b. 1943 Japan
Sookang Kim photographs small, ordinary things present in her everyday life—saucers, baskets, socks, as well as a series of traditional Korean wrapping cloths, bogaji’s. While the objects may appear insignificant; Kim frames these objects to create a dialogue between the viewer and the object via symmetry, balance and repetition and facilitates the object’s ability to express itself as though it were alive.
Kim utilizes the distinguishing gum bichromate process to print her photographs. Instead of silver salts, light sensitive watercolor pigments are applied to the paper and exposed one layer at a time. Each layer contains a different color, resulting in a painterly photographic object. Often, Kim will utilize up to 14 color layers that add density, saturation and an aura to the images, imbuing them with beauty, life and soul.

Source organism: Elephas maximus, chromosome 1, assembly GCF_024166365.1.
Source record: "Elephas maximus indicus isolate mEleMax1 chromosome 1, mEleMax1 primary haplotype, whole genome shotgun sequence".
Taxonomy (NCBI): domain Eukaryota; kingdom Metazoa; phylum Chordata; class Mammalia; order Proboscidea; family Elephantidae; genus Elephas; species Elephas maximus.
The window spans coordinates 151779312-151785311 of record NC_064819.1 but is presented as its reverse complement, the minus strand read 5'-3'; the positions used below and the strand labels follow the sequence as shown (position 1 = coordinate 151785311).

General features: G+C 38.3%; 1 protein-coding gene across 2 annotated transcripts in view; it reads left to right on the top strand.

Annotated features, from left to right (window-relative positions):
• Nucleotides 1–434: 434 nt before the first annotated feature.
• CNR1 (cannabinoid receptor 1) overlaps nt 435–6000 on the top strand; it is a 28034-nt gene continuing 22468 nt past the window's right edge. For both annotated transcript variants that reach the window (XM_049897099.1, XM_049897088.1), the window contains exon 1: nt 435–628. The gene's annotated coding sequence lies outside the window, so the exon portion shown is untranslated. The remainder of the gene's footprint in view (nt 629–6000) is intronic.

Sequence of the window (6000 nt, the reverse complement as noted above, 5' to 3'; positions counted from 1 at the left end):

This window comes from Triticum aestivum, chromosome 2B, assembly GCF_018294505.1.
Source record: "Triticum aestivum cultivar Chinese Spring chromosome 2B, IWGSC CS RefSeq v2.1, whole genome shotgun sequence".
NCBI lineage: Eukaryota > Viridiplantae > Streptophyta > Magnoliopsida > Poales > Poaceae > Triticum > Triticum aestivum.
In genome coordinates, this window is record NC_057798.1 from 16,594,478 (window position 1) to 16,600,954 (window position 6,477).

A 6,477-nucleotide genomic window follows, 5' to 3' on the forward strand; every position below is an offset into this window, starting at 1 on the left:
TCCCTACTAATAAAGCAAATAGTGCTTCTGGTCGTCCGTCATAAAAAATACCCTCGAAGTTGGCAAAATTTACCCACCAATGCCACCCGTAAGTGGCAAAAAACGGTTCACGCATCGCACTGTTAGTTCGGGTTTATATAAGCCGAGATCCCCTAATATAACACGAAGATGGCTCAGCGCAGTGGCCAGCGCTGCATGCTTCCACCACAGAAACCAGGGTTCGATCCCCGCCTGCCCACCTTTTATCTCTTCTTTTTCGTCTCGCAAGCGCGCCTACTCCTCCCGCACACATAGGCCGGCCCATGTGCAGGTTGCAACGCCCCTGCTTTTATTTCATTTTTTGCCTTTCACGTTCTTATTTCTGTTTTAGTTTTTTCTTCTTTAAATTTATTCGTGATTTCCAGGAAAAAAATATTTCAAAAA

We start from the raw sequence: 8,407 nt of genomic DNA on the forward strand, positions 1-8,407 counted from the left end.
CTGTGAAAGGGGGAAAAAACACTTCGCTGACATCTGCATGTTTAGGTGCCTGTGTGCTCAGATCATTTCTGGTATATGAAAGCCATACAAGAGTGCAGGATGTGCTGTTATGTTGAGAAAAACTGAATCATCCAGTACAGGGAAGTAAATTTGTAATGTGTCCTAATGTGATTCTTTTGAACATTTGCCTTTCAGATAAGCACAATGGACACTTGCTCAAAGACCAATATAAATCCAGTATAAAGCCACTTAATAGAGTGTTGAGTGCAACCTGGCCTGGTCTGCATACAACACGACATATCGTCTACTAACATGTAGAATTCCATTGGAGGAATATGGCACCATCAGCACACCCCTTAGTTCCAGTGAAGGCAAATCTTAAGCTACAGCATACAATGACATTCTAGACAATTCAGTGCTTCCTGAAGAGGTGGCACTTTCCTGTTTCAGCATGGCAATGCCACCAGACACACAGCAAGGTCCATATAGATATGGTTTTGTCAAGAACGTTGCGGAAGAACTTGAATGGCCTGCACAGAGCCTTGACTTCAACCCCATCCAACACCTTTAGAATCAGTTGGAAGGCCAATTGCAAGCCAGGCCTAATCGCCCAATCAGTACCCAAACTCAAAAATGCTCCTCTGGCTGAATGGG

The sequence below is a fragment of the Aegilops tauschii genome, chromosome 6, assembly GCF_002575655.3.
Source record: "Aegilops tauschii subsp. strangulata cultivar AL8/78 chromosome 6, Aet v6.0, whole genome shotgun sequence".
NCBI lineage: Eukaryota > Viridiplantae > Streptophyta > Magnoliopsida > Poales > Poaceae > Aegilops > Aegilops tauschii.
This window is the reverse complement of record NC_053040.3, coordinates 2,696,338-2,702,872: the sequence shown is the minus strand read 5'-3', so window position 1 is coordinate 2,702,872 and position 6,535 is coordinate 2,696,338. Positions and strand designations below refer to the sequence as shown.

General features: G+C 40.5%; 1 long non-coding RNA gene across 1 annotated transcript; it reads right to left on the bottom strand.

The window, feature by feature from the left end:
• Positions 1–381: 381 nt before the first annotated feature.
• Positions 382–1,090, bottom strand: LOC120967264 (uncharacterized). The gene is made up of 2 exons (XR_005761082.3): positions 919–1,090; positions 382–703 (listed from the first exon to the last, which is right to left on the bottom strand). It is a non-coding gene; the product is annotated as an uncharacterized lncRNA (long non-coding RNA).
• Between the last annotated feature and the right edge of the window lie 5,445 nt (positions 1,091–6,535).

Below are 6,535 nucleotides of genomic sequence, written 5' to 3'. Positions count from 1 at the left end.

“My deliberate attention to things animates them with my own feelings, transforming them into my own small universe. I try to find and create another universe centered on the things I see. I want my mind to always be awake to perceive a more profound view of life than as it seems to be.”—Sookang Kim
Sookang Kim was born in Seoul, South Korea in 1970 where she continues to live and work. She received her MFA in photography from Pratt Institute, New York in 1998.
Her work has most recently been exhibited in group shows at the Santa Barbara Museum of Art, 2010, the Museum of Fine Art in Houston, 2009 and two exhibitions at Sepia International, 2009. She has had solo exhibitions in Philadelphia in 2008 and in Seoul in 2008. In 2007, Gallery Kong published Sookang Kim: 1997-2006.